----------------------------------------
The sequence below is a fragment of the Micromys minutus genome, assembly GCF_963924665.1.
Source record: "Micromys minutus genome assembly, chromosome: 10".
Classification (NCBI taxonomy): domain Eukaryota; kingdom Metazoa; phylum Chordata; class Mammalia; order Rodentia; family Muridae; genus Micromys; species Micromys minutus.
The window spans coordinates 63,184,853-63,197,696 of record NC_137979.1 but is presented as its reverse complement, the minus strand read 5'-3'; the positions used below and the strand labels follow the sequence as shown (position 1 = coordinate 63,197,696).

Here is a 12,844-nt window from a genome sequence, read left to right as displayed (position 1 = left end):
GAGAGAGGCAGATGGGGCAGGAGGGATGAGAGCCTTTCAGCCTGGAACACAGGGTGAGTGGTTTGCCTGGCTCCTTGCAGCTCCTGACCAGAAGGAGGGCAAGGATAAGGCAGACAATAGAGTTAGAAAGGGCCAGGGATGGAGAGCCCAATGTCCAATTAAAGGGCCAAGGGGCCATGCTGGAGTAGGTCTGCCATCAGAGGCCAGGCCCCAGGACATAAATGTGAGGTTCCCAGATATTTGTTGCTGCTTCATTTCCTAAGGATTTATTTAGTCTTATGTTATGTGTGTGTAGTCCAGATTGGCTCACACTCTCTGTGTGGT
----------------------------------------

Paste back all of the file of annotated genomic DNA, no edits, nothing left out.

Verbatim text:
The sequence below is a fragment of the Micromys minutus genome, assembly GCF_963924665.1.
Source record: "Micromys minutus genome assembly, chromosome: 10".
Classification (NCBI taxonomy): domain Eukaryota; kingdom Metazoa; phylum Chordata; class Mammalia; order Rodentia; family Muridae; genus Micromys; species Micromys minutus.
The window spans coordinates 63,184,853-63,197,696 of record NC_137979.1 but is presented as its reverse complement, the minus strand read 5'-3'; the positions used below and the strand labels follow the sequence as shown (position 1 = coordinate 63,197,696).

Here is a 12,844-nt window from a genome sequence, read left to right as displayed (position 1 = left end):
GAGAGAGGCAGATGGGGCAGGAGGGATGAGAGCCTTTCAGCCTGGAACACAGGGTGAGTGGTTTGCCTGGCTCCTTGCAGCTCCTGACCAGAAGGAGGGCAAGGATAAGGCAGACAATAGAGTTAGAAAGGGCCAGGGATGGAGAGCCCAATGTCCAATTAAAGGGCCAAGGGGCCATGCTGGAGTAGGTCTGCCATCAGAGGCCAGGCCCCAGGACATAAATGTGAGGTTCCCAGATATTTGTTGCTGCTTCATTTCCTAAGGATTTATTTAGTCTTATGTTATGTGTGTGTAGTCCAGATTGGCTCACACTCTCTGTGTGGT